Presentation on theme: "Industry Evolution OUTLINE The industry life cycle"— Presentation transcript:
1 Industry Evolution OUTLINE The industry life cycle Industry structure, competition, and success factors over the life cycle.Anticipating and shaping the future.37
2 The Industry Life Cycle Industry SalesIntroduction Growth Maturity DeclineTimeDrivers of industry evolution :demand growthcreation and diffusion of knowledge38
3 Product and Process Innovation Over Time Product InnovationProcess InnovationRate of innovationTime39
4 Standardization of Product Features in Autos FEATURE INTRODUCTION GENERAL ADOPTIONSpeedometer by Oldsmobile Circa Automatic transmission 1st installed 1904 Introduced by Packard as an option, Standard on Cadillacs early 1950sElectric headlamps GM introduces, 1908 Standard equipment by 1916All-steel body GM adoptes 1912 Standard by early 1920sAll-steel enclosed body Dodge, Becomes standard late 1920sRadio Optional extra 1923 Standard equipment, 1946Four-wheel drive Appeared 1924 Only limited availability by 1994Hydraulic brakes Introduced Became standard 1939Shatterproof glass 1st used Standard features in Fords 1938Power steering Introduced 1952 Standard equipment by 1969Antilock brakes Introduced 1972 Standard on GM cars in Air bags GM introduces, 1974 By 1994 most new cars equipped with air bags41
5 How Typical is the Life Cycle Pattern? Technology-intensive industries (e.g. pharmaceuticals, semiconductors, computers) may retain features of emerging industries.Other industries (especially those providing basic necessities, e.g. food processing, construction, apparel) reach maturity, but not decline.Industries may experience life cycle regeneration.Sales Sales1900 ‘50 ‘60 ‘MOTORCYCLES TV’sLife cycle model can help us to anticipate industry evolution—but dangerous to assume any common, pre-determined pattern of industy development.ColorPortableB&WHDTV ?42
6 Evolution of Industry Structure over the Life Cycle INTRODUCTION GROWTH MATURITY DECLINEDEMAND Affluent buyers Increasing Mass market Knowledgeable,penetration replacement customers, resi-demand dual segmentsTECHNOLOGY Rapid product Product and Incremental Well-diffusedinnovation process innovation innovation technologyPRODUCTS Wide variety, Standardization Commoditiz Continued rapid design change ation commoditizationMANUFACT- Short-runs, skill Capacity shortage, Deskilling OvercapacityURING intensive mass-productionTRADE Production shifts from advanced to developing countries-----COMPETITION Technology- Entry & exit Shakeout & Price wars,consolidation exitKSFs Product innovation Process techno Cost efficiency Overhead red logy. Design for uction, ration alization, lowcost sourcing43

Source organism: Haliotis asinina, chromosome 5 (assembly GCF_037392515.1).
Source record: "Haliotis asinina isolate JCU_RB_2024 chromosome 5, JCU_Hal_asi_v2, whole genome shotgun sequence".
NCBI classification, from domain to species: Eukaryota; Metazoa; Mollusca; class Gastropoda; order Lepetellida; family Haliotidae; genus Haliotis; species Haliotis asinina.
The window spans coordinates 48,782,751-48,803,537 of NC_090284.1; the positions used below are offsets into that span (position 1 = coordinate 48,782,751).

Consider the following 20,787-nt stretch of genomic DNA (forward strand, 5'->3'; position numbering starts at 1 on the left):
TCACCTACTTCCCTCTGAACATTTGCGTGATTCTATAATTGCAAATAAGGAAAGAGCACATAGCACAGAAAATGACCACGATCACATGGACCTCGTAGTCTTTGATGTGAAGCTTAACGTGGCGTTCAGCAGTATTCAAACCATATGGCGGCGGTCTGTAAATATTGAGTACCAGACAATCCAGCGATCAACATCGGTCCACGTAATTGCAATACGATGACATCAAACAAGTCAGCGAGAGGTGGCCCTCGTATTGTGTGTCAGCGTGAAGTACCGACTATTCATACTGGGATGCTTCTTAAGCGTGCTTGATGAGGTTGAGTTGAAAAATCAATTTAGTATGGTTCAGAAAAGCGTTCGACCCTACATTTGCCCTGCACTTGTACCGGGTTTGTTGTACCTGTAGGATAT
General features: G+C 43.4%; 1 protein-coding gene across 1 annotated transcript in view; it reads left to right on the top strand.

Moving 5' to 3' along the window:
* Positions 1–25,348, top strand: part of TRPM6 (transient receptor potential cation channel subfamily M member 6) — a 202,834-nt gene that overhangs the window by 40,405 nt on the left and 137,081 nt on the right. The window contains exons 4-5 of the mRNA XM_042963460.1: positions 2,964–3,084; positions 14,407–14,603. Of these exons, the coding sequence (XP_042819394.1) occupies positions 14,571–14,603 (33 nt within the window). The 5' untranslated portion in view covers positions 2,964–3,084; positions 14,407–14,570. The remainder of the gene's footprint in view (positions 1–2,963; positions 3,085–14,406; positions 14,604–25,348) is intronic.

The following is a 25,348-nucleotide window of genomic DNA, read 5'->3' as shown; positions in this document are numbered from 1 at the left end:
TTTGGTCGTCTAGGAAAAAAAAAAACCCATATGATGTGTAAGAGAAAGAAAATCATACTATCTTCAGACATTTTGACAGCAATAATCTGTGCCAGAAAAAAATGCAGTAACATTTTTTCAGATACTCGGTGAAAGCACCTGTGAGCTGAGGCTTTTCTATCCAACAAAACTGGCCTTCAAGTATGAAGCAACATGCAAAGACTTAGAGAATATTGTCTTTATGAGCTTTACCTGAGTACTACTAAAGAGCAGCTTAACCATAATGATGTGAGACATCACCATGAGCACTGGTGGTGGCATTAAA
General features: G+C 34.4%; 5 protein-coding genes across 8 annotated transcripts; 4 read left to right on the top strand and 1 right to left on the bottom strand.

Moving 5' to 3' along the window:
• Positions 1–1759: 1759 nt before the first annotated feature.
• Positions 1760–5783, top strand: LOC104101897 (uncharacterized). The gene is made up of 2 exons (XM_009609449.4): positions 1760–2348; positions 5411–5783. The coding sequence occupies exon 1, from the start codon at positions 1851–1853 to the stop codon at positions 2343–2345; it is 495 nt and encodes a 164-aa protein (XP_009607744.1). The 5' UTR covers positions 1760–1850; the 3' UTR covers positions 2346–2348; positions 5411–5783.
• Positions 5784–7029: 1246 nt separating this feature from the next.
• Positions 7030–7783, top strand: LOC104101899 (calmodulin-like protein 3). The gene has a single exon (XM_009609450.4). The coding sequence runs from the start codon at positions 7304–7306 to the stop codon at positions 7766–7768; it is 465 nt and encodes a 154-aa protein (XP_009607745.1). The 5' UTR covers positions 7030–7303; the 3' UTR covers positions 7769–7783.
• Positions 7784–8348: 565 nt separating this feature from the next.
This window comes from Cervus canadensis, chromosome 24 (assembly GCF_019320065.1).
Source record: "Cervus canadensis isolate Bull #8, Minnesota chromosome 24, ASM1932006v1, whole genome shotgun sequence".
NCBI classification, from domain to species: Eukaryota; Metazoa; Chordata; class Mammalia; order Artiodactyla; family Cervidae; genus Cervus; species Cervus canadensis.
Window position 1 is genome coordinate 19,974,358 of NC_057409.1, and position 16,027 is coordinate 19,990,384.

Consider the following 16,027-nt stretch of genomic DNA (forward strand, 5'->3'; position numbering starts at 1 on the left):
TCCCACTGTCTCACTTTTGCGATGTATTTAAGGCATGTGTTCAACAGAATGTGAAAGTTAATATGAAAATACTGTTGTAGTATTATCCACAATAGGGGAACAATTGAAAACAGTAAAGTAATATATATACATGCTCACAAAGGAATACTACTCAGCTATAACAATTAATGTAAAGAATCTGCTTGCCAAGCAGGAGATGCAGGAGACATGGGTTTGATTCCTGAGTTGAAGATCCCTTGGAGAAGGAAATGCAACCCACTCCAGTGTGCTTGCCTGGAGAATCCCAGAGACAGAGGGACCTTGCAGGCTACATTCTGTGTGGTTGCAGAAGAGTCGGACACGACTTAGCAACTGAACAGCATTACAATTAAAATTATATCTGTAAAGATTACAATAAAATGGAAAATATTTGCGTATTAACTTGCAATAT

7 The Driving Forces of Industry Evolution BASIC CONDITIONS INDUSTRY STRUCTURE COMPETITIONCustomers becomemore knowledgeable& experiencedCustomers becomemore price consciousQuest for newsources ofdifferentiationProducts becomemore standardizedDiffusion oftechnologyPrice competitionintensifiesProductionbecomes less R&D& skill-intensiveProduction shiftsto low-wagecountriesExcess capacityincreasesBargaining powerof distributorsincreasesDemand growthslows as marketsaturation approachesDistribution channelsconsolidate44
8 ROI at Different Stages of the Industry Life Cycle
9 Strategy and Performance at across the Industry Life Cycle Note: The figure showsstandardized means for each variable for businesses at each stage of the life cycle.
10 Preparing for the Future : The Role of Scenario Analysis in Adapting to Industry Change Stages in undertaking multiple Scenario Analysis:Identify major forces driving industry changePredict possible impacts of each force on the industry environmentIdentify interactions between different external forcesAmong range of outcomes, identify 2-4 most likely/ most interesting scenarios: configurations of changeforces and outcomesConsider implications of each scenario for the companyIdentify key signposts pointing toward the emergence of each scenarioPrepare contingency plan
11 Innovation & Renewal over the Industry Life Cycle: Retailing WarehouseClubse.g. Price ClubSam’s ClubInternetRetailerse.g. Amazon;WebvanDiscountStorese.g. K-MartWal-Mart“CategoryKillers”e.g. Toys-R-Us,Home DepotMail order,catalogueretailinge.g. SearsRoebuckChainStorese.g. A&P1880s s s
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